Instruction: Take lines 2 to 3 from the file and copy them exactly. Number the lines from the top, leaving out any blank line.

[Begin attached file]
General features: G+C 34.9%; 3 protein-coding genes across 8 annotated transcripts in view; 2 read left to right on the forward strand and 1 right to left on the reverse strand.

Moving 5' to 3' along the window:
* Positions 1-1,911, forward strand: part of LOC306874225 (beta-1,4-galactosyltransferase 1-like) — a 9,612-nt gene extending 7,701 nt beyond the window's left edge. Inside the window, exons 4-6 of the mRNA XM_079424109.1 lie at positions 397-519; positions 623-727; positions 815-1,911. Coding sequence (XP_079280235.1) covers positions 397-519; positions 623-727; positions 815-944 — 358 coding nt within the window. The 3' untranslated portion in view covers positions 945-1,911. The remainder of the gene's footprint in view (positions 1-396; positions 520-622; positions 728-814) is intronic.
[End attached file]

Moving 5' to 3' along the window:
* Positions 1-1,911, forward strand: part of LOC306874225 (beta-1,4-galactosyltransferase 1-like) — a 9,612-nt gene extending 7,701 nt beyond the window's left edge. Inside the window, exons 4-6 of the mRNA XM_079424109.1 lie at positions 397-519; positions 623-727; positions 815-1,911. Coding sequence (XP_079280235.1) covers positions 397-519; positions 623-727; positions 815-944 — 358 coding nt within the window. The 3' untranslated portion in view covers positions 945-1,911. The remainder of the gene's footprint in view (positions 1-396; positions 520-622; positions 728-814) is intronic.